Matariki cel­e­bra­tions cul­mi­nate with a Ful­bright schol­ar­ship

Auckland City Harbour News - - News - By Carly Tawhiao

A cel­e­bra­tion of high fash­ion, mu­sic and po­etry will shine this month as artist Bethany Ed­munds pre­pares to cel­e­brate Matariki.

The 26-year-old has pre­vi­ously or­gan­ised events for the Maori New Year and will this year be be­hind E Whitu Nga Whetu – Maori for The Seven Stars.

The June 28 event will in­clude a show­case of con­tem­po­rary Maori fash­ion, food, drink and live en­ter­tain­ment.

And it may be some time be­fore Bethany is in­volved in or­gan­is­ing an­other event for Matariki.

She is mov­ing to the United States in Au­gust to com­plete her masters de­gree at New York Univer­sity.

Bethany, of Ngati Kuri de­scent, is a re­cip­i­ent of the Manaaki Taonga grant to study­ing the con­ser­va­tion of tra­di­tional tex­tiles such as ko­rowai cloaks.

She has also been awarded an AMP schol­ar­ship as well as a Ful­bright study schol­ar­ship.

“I am one of two pre­mium win­ners out of 800 ap­pli­cants,” says Bethany.

“They have awarded me $40,000 which is awe­some.”

In New York Bethany will take up spe­cial­ist stud­ies in tex­tile art and con­ser­va­tion at the Stein­hardt School of ed­u­ca­tion and arts pro­fes­sions within NYU.

Even­tu­ally she hopes to de­velop links be­tween New Zealand and other in­ter­na­tional in­sti­tu­tions that house ko­rowai.

In 2000 she learned to con­struct ko­rowai cloaks from a re­spected author­ity on the sub­ject, the late Nikki Lawrence.

While ex­hibit­ing in Europe last year she saw ko­rowai housed at Cam­bridge Mu­seum and says she is look­ing for­ward to find­ing out if there are any in the United States.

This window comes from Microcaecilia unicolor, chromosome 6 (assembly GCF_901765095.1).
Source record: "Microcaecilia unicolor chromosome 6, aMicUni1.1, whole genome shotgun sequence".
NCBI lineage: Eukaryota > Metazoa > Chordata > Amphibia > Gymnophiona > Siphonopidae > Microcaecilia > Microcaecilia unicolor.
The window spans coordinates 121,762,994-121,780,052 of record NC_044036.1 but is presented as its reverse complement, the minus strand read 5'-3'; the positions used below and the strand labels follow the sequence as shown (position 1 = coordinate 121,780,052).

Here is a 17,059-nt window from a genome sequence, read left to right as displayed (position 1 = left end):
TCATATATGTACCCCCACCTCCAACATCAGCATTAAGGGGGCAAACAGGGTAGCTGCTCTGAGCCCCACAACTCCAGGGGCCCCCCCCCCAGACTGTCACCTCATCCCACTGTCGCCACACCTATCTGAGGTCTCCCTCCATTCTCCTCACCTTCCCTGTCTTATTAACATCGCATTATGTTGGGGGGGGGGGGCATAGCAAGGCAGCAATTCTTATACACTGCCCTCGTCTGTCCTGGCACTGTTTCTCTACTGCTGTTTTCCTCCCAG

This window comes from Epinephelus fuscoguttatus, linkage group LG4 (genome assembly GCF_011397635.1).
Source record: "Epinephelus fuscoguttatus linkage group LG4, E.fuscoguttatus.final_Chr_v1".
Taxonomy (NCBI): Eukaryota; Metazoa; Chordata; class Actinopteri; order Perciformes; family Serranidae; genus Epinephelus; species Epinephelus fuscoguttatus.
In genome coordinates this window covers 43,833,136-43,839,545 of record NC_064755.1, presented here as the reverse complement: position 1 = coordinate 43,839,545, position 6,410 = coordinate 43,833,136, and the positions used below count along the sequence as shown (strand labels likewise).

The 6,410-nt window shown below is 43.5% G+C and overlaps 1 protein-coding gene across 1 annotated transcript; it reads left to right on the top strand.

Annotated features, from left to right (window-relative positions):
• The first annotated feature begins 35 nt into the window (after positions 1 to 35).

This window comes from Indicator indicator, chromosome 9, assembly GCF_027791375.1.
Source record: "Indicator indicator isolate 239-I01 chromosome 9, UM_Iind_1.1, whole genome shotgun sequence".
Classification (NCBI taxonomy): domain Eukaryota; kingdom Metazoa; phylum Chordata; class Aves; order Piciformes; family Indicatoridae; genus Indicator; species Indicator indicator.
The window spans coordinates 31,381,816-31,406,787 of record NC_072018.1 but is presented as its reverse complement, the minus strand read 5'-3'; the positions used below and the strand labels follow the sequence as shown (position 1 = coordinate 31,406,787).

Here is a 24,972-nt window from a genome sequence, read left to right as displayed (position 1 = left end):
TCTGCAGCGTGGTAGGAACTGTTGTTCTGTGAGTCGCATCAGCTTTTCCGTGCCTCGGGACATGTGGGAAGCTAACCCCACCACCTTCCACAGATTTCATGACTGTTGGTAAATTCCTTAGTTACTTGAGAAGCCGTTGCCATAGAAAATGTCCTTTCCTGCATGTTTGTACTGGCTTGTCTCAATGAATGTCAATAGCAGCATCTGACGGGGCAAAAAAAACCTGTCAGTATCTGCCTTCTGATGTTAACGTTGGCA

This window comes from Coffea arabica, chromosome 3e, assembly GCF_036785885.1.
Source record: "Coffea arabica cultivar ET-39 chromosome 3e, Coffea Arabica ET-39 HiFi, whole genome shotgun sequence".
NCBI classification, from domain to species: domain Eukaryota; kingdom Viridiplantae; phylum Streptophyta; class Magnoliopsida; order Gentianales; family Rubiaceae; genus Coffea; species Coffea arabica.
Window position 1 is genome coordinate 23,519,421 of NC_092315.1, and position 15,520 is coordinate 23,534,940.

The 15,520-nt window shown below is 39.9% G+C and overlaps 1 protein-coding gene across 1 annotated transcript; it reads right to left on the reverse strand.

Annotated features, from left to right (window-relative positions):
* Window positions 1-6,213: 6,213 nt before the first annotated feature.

She is also learn­ing other in­dige­nous tex­tiles and the pro­cesses in­volved in their cre­ation.

“The ex­pe­ri­ence of com­plet­ing my first ko­rowai was very hum­bling be­cause of the es­teem that such a taonga is held un­der,” says Bethany.

“It was a huge priv­i­lege for me to be of­fered the op­por­tu­nity, and re­quired a lot of dis­ci­pline to com­plete.”

E Whitu Nga Whetu will be a show­case of con­tem­po­rary Maori cre­ativ­ity and is sup­ported by the K’Road Busi­ness As­so­ci­a­tion and Auck­land City Coun­cil as part of the month long Matariki fes­ti­val, which be­gan yes­ter­day.

K’Road Busi­ness As­so­ci­a­tion man­ager Bar­bara Hol­loway is en­thu­si­as­tic about sup­port­ing young artists like Bethany, who live and work on K Rd.

“Karanga­hape Rd has a very long his­tory.

“It was used as a travel and trade route long be­fore Euro­peans ar­rived,” she says.

“It’s a is pow­er­ful link we want to fos­ter and a great show­case for K Rd where mu­sic, art and work is cel­e­brated.”

E Whitu Nga Whetu will be held at Hopetoun Al­pha, Beres­ford Square, on June 28 at 7.30pm.

– Carly Tawhiao is an AUT jour­nal­ism stu­dent

Photo: JA­SON OXENHAM

Happy new year: Artist Bethany Ed­munds is pre­par­ing to cel­e­brate fash­ion, mu­sic and food later this month.

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